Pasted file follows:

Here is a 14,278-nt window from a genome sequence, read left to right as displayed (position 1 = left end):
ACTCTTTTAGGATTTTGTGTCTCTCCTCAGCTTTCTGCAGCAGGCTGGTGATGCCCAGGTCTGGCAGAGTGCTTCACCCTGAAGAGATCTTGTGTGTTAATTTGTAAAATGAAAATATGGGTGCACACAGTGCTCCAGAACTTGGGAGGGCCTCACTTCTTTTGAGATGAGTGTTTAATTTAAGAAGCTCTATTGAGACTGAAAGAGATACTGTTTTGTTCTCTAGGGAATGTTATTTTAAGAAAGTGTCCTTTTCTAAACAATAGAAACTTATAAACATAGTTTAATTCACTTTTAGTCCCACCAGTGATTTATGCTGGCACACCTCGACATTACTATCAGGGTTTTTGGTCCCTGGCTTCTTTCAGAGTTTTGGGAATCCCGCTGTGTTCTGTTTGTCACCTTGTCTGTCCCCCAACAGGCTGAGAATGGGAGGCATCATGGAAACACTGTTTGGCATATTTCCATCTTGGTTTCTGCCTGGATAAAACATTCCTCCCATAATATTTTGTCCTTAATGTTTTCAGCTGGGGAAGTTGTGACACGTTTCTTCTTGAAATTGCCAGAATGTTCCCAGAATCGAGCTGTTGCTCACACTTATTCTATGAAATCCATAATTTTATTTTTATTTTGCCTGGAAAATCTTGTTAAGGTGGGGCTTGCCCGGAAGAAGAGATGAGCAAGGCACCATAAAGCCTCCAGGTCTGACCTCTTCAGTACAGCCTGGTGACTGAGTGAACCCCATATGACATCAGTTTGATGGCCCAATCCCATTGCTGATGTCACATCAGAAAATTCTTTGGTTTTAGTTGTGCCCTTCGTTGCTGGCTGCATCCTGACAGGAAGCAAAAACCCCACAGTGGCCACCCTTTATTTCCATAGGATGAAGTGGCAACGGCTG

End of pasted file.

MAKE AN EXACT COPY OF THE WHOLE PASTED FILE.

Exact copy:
Here is a 14,278-nt window from a genome sequence, read left to right as displayed (position 1 = left end):
ACTCTTTTAGGATTTTGTGTCTCTCCTCAGCTTTCTGCAGCAGGCTGGTGATGCCCAGGTCTGGCAGAGTGCTTCACCCTGAAGAGATCTTGTGTGTTAATTTGTAAAATGAAAATATGGGTGCACACAGTGCTCCAGAACTTGGGAGGGCCTCACTTCTTTTGAGATGAGTGTTTAATTTAAGAAGCTCTATTGAGACTGAAAGAGATACTGTTTTGTTCTCTAGGGAATGTTATTTTAAGAAAGTGTCCTTTTCTAAACAATAGAAACTTATAAACATAGTTTAATTCACTTTTAGTCCCACCAGTGATTTATGCTGGCACACCTCGACATTACTATCAGGGTTTTTGGTCCCTGGCTTCTTTCAGAGTTTTGGGAATCCCGCTGTGTTCTGTTTGTCACCTTGTCTGTCCCCCAACAGGCTGAGAATGGGAGGCATCATGGAAACACTGTTTGGCATATTTCCATCTTGGTTTCTGCCTGGATAAAACATTCCTCCCATAATATTTTGTCCTTAATGTTTTCAGCTGGGGAAGTTGTGACACGTTTCTTCTTGAAATTGCCAGAATGTTCCCAGAATCGAGCTGTTGCTCACACTTATTCTATGAAATCCATAATTTTATTTTTATTTTGCCTGGAAAATCTTGTTAAGGTGGGGCTTGCCCGGAAGAAGAGATGAGCAAGGCACCATAAAGCCTCCAGGTCTGACCTCTTCAGTACAGCCTGGTGACTGAGTGAACCCCATATGACATCAGTTTGATGGCCCAATCCCATTGCTGATGTCACATCAGAAAATTCTTTGGTTTTAGTTGTGCCCTTCGTTGCTGGCTGCATCCTGACAGGAAGCAAAAACCCCACAGTGGCCACCCTTTATTTCCATAGGATGAAGTGGCAACGGCTG